Chinese hackers are reported to have attacked Western government computer networks.
Sophos, a world leader in IT security and control, has reminded businesses of the importance of properly securing their computer systems following news stories that have claimed Chinese hackers have targeted government networks in the United States, UK and Germany.
The Financial Times has reported that the Chinese military are being blamed for a cyberattack which targeted a Pentagon computer system serving the office of US defense secretary Robert Gates. Unnamed sources are said to have told the newspaper that the People's Liberation Army (PLA) were blamed in an internal investigation for perpetrating the attempted hack. Media reports in The Guardian claim that the British and German governments have also been subject to similar probes by hackers working for the PLA.
The Chinese foreign ministry has vigorously denied the claims, and said it works hard to fight cybercrime. US President George W Bush has said that he may bring up the issue with the Chinese authorities, explaining that America's relationship with the country was "complex".
Experts at SophosLabs™ warn that all businesses and organisations, not just governments, need to defend themselves from the threat of cybercrime.
"There simply isn't enough information for us to be able to provide an opinion on whether these attacks were sponsored by the Chinese military or not, but these reports do underline the importance for everyone to make computer security a priority," said Graham Cluley, senior technology consultant for Sophos. "Internet hackers can hide their tracks, hopping from computer to computer, and leapfrogging around the world, making it very hard sometimes to determine precisely who is behind an attack. There is no doubt, however, of the importance of securing critical computers inside government from hackers whether motivated by politics, espionage or money."
Sophos does believe China to have an important part to play in the global fight against cybercrime. Research reveals that country presently accounts for 44.8% of the world's malware-infected webpages.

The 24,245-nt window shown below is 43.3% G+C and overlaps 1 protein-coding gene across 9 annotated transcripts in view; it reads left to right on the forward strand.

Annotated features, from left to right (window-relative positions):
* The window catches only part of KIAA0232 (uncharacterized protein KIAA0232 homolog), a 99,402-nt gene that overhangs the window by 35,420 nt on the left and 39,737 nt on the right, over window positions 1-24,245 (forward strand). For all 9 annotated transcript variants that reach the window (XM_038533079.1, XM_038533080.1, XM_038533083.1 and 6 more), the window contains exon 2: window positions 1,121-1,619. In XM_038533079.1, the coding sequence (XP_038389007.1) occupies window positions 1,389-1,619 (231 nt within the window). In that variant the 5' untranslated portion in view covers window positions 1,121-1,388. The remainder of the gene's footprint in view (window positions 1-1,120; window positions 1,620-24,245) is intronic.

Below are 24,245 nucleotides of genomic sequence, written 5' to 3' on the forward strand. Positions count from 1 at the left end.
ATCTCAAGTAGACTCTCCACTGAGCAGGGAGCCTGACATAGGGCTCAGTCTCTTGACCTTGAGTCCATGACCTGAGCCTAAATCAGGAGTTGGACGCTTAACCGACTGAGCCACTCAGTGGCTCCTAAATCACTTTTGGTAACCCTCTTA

Top malware-hosting countries
|Country||Percentage of reports|
||China (inc. HK)
"Although a worrying number of Chinese-based webpages are being found containing malicious code designed to infect web surfers worldwide, it does not necessarily mean that the criminals behind these attacks are based in the country," continued Cluley. "Cybercrime is a truly global problem and all businesses must ensure they are properly protected."
Research conducted by Sophos* reveals that 45% of people polled believe that China is likely to be responsible for the attacks, with 36% saying it was impossible to say, and 19% believing it could be someone else posing as the Chinese.
Two years ago Sophos reported how it had assisted the UK government in analysing a series of Trojans designed to steal confidential and sensitive information. Nearly 300 UK government departments and businesses critical to the country's infrastructure were the subject of Trojan horse attacks, many reportedly originating in the Far East.
Sophos notes that US government systems have been hit before by hackers based closer to home. For instance, last year Sophos reported how 21-year-old hacker Jeanson James Ancheta attacked PCs at the Weapons Division of the US Naval Air Warfare Center in China Lake, California and at the US Department of Defense. Ancheta was driven to hack the computers by the lure of money, however, rather than to steal secrets or disrupt infrastructure.
Last month, Sophos published its Security Threat Report July 2007, examining the latest trends in spam, malware and hacking. Included in the report are details of how Chinese computers are used to host much of the world's malware, and details of some of the more notable arrests made by the cybercrime-fighting authorities since the beginning of the year.
Sophos recommends companies protect themselves with a consolidated solution which can control network access and defend against the threats of spam, hackers, spyware and viruses.
* Source: Sophos online poll, September 2007.
Disclaimer: Please bear in mind that this poll is not scientific and is provided for information purposes only. Sophos makes no guarantees about the accuracy of the results other than that they reflect the choices of the users who participated.
Sophos is headquartered in Boston, US and Oxford, UK. More information is available at www.sophos.com.